Grease archive review: how low can you retro?

Randal Kleiser’s prefab portmanteau of chaste teen-movie clichés is not so much feelgood as feelfake, argued our critic in 1978.

Jan Dawson

from the Monthly Film Bulletin September 1978 issue

Olivia Newton-John as Sandy and John Travolta as Danny in Grease

Olivia Newton-John as Sandy and John Travolta as Danny in Grease

Even in these days of blanket nostalgia, when cinema fashions have all but eclipsed the present tense, Grease arguably achieves a new low in retro styles. Spiritual homesickness for a vanished past (real or imagined) is usually despairing enough; but the loving recreation of a style perceived as hideous appears (like the sentimental hindsight on a state of innocence defined as calculated and corrupt) to mark something of a perverse first in backward-looking movies.

Not that the 1950s of Randal Kleiser’s Grease is – or ever was – a specifically locatable historic era. It is a compound of motley artefacts, styles, rhythms, sounds and movie references, bound together by the fact that they are alike perceived, with quite remarkable – and self-congratulatory – condescension, through the wrong end of a telescope.

Beneath its remorseless and aggressive façade of twitching adolescent energy, what the film is actually celebrating is a state of middle-class adulthood. Even middle age. Insidiously, it congratulates its audience on having achieved a stable perspective from which it can view with amused tolerance the turbulent times of its supposed teenage traumas. By drawing its archetypal teen crises from screen classics rather than first-hand experience, it seduces its audience into believing that they have lived more recklessly and glamorously than they had supposed.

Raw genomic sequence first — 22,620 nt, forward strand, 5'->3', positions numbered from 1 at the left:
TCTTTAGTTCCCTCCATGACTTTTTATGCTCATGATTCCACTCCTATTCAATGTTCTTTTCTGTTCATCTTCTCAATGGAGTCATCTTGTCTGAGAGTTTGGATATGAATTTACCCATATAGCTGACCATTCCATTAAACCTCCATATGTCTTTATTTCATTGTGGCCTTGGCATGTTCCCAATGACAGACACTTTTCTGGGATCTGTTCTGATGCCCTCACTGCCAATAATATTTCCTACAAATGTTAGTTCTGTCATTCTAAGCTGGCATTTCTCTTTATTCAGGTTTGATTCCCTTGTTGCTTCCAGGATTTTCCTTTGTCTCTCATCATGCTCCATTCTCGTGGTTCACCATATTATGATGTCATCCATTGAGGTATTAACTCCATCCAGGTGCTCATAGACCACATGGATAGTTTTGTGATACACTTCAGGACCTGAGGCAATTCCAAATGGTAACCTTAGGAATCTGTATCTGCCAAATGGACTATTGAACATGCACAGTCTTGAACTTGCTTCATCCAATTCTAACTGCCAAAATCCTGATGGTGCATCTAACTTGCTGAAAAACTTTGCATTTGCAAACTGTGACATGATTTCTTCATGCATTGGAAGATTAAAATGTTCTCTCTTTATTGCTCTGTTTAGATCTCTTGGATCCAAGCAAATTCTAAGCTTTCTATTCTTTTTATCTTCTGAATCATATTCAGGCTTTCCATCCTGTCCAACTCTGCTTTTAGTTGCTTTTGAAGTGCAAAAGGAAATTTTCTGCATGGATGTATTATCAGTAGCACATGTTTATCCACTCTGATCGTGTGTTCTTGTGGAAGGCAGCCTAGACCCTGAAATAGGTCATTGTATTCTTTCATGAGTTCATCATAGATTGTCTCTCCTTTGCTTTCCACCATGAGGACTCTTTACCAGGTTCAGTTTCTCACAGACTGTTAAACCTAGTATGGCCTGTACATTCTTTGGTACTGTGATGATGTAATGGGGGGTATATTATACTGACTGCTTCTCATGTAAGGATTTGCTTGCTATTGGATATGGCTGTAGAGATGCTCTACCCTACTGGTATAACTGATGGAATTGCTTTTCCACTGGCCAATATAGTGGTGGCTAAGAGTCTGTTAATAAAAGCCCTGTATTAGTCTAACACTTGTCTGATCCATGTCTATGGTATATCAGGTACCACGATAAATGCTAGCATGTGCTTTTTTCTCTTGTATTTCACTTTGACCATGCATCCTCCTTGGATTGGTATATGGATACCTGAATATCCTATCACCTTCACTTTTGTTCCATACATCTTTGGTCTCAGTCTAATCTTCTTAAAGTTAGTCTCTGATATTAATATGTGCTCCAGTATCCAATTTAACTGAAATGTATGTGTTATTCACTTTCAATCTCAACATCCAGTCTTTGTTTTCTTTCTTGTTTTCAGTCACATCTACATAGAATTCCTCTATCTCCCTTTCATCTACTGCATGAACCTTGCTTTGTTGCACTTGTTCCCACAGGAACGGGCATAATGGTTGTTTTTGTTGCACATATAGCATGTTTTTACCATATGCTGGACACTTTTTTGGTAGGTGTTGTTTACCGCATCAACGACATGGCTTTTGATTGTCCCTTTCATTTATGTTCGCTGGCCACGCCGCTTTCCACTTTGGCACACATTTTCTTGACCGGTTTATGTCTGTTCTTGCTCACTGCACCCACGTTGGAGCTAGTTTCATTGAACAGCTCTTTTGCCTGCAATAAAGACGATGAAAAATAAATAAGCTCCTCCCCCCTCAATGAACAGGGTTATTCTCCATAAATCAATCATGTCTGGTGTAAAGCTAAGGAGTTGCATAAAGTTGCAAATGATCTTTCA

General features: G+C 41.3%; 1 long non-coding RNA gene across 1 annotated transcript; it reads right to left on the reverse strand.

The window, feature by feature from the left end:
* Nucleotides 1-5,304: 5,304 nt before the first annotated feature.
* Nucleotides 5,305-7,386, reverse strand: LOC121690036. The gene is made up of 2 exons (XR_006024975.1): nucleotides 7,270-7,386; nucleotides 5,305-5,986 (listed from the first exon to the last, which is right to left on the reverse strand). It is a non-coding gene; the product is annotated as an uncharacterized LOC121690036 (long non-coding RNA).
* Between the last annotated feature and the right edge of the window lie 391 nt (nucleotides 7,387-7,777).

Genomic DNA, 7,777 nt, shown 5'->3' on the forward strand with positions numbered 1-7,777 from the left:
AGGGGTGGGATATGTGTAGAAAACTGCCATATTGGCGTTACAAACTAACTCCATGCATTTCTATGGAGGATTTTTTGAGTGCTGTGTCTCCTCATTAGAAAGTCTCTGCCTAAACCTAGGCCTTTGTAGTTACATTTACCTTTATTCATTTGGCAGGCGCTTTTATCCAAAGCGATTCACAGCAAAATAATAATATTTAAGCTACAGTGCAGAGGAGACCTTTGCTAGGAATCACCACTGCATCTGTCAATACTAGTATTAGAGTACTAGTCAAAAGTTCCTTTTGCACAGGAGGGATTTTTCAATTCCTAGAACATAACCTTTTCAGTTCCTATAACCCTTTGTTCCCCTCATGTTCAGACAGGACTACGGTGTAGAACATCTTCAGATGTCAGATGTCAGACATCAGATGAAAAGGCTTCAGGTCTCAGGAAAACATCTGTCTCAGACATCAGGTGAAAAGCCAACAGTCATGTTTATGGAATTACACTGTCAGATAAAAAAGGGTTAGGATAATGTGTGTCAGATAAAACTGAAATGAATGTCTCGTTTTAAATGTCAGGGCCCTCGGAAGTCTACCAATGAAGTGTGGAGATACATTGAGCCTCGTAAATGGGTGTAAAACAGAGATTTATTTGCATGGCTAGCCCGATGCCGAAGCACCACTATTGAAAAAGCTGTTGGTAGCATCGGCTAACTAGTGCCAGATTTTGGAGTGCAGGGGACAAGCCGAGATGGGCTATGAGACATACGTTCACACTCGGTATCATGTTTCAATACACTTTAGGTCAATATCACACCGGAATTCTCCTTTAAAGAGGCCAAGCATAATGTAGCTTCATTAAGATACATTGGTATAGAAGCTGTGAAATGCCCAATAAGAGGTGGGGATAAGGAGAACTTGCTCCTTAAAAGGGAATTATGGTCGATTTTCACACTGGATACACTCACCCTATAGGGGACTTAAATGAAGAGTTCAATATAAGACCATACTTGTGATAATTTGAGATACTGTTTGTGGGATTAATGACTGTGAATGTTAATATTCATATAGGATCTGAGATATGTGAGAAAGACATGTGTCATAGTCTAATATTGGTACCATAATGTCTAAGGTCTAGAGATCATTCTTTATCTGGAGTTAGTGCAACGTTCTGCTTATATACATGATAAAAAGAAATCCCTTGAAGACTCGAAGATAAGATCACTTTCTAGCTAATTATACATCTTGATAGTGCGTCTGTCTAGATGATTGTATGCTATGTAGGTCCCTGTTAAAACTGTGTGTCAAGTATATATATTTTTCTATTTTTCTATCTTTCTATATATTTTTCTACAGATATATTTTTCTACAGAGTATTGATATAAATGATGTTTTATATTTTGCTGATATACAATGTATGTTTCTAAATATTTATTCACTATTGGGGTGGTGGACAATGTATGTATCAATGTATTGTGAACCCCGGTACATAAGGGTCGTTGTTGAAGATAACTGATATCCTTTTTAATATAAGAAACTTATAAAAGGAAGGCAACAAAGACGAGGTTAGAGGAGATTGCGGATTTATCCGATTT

By turning the clock back on another level, and having the senior class at Rydell High played by such relatively veteran performers as Stockard Channing, it invites every one of us to believe that we are, after all, younger than we’ve been feeling. With Eve Arden as a sprightly high-school principal, Joan Blondell as a perky soda girl, and Sid Caesar bouncing around in a windbreaker to coach the school’s recalcitrant sportsmen, it seems not inconsequent for the entire graduating class to be carrying a stellar past behind them. Also not inconsequent (given the tricks that an ageing memory can play) that the lines between the years – and even the decades – should from time to time appear somewhat blurred.

Grease (1978)

The film opens with its young lovers embracing on a deserted beach in a chaste variation on From Here to Eternity, to the accompaniment of Love is a Many Splendoured Thing; next, to the sound of a reggaebeat rock tune, the animated credits present each of the principal characters as cartoon figures, surrounded by such nostalgic items as a volume of Sick, Sick, Sick and a vintage Mad magazine; then term begins and a leather-jacketed gang that seems to have strayed in from West Side Story joins with some of the pert virgins from the Beach Party cycle to deliver original songs whose expository refrains remind us of Hair and the 60s, while the choreography seems to have grown out of Jerome Robbins via Saturday Night Fever.

Ultimately, the most oppressive thing about Grease is not so much its wholesale pirating of incompatible sources as its insistent knowingness. Beauty School Dropout, a fantasy number in which Frankie Avalon performs to an Everly Brothers-style arrangement, is prefaced by Frenchie’s cue line: “I wish I could have a guardian angel, like Debbie Reynolds in Tammy.” John Travolta’s strutting performance as Danny matches the script and direction in its undentable knowingness. Indeed, only Olivia Newton-John, whose Sandy is one sustained tabula rasa, performs as if she believed that there really was a period when teenagers were young and spent more time looking over the rainbow than over their shoulders at the box-office trends.



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